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Missouri, United States
I consider myself the "black sheep" of the family. I moved away from home when I was 19 and a year ago I decided it was time I moved back home....so glad to be among family and friends. I grew up playing the piano but haven't played in years. I have always thought outside the box, wanting to move to Boquete Panama, I am a tea party participant. I am a reiki master and I have 2 good guard dogs....a dachshund and Jack Russell terrorist. I go to alternative news websites daily for news (don't trust MSM to tell the truth). Operation mockingbird is a CIA operation that began in the '40's to control the media both foreign and domestic. This is why I go to alternative news websites. For an excellent article to read on the subject I suggest http://www.prisonplanet.com/analysis_louise_01_03_03_mockingbird.html

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Friday, August 27, 2010

Treasury Makes Shocking Admission: Program for Struggling Homeowners Just a Ploy to Enrich Big Banks

from RMN
Posted By: RumorMail
Date: Friday, 27-Aug-2010 15:39:24
Link:
http://www.luckinlove.com/treasury.htm

The Treasury Department's plan to help struggling homeowners has been failing miserably for months. The program is poorly designed, has been poorly implemented and only a tiny percentage of borrowers eligible for help have actually received any meaningful assistance. The initiative lowers monthly payments for borrowers, but fails to reduce their overall debt burden, often increasing that burden, funneling money to banks that borrowers could have saved by simply renting a different home. But according to recent startling admissions from top Treasury officials, the mortgage plan was actually not really about helping borrowers at all. Instead, it was simply one element of a broader effort to pump money into big banks and shield them from losses on bad loans. That's right: Treasury openly admitted that its only serious program purporting to help ordinary citizens was actually a cynical move to help Wall Street megabanks.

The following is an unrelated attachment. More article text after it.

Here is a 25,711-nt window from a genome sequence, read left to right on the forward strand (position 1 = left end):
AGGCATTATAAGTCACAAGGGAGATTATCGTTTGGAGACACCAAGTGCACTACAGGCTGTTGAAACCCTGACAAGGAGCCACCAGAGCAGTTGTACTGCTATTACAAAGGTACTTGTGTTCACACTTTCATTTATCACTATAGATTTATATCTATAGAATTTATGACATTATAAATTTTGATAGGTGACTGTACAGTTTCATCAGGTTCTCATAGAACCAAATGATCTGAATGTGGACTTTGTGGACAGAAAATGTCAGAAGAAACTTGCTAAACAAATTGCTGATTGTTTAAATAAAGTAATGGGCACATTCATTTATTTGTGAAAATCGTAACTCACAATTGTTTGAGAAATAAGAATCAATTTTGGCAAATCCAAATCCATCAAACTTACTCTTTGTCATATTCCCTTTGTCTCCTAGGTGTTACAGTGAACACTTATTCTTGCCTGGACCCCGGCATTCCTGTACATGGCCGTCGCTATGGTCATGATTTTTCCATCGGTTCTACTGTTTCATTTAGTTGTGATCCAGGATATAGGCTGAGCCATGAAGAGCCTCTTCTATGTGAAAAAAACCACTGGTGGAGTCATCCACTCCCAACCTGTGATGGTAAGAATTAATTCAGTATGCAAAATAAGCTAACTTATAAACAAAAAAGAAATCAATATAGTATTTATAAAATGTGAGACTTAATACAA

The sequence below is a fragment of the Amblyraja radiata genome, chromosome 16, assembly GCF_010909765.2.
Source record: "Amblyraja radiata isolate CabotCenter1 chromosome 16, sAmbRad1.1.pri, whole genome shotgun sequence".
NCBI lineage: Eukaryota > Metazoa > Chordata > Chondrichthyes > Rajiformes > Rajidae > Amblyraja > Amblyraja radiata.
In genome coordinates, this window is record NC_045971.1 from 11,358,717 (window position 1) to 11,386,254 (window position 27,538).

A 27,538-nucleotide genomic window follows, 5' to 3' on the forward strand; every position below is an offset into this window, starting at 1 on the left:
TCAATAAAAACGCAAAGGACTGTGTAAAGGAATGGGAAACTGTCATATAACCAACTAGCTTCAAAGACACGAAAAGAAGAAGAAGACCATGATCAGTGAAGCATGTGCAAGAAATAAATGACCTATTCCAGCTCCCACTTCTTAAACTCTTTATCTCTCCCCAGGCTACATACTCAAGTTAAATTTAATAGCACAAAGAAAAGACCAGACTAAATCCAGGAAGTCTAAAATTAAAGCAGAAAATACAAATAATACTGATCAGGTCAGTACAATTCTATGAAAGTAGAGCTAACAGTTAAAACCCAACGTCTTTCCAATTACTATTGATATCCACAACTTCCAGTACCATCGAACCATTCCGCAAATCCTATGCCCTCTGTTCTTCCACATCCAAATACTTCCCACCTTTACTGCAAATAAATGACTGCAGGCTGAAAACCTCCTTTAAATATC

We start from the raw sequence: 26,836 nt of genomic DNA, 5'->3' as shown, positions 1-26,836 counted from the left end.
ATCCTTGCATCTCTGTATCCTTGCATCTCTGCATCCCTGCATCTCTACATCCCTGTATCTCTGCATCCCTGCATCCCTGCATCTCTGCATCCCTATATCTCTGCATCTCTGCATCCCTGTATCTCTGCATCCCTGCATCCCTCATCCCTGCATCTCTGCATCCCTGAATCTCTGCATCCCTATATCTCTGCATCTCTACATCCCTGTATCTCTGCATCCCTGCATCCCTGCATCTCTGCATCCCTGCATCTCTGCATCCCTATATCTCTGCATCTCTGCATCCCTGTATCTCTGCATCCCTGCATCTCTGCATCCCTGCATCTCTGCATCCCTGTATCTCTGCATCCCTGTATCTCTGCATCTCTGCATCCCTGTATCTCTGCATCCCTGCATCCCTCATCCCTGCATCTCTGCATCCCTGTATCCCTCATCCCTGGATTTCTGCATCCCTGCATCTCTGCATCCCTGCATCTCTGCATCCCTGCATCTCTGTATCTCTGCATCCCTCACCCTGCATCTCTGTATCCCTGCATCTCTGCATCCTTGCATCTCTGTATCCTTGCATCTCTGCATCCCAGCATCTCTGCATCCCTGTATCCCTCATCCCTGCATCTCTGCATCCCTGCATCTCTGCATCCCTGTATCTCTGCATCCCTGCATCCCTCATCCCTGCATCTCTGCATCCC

Treasury Secretary Timothy Geithner has long made it clear his financial repair plan was based on allowing large banks to "earn" their way back to health. By creating conditions where banks could make easy profits, Getithner and top officials at the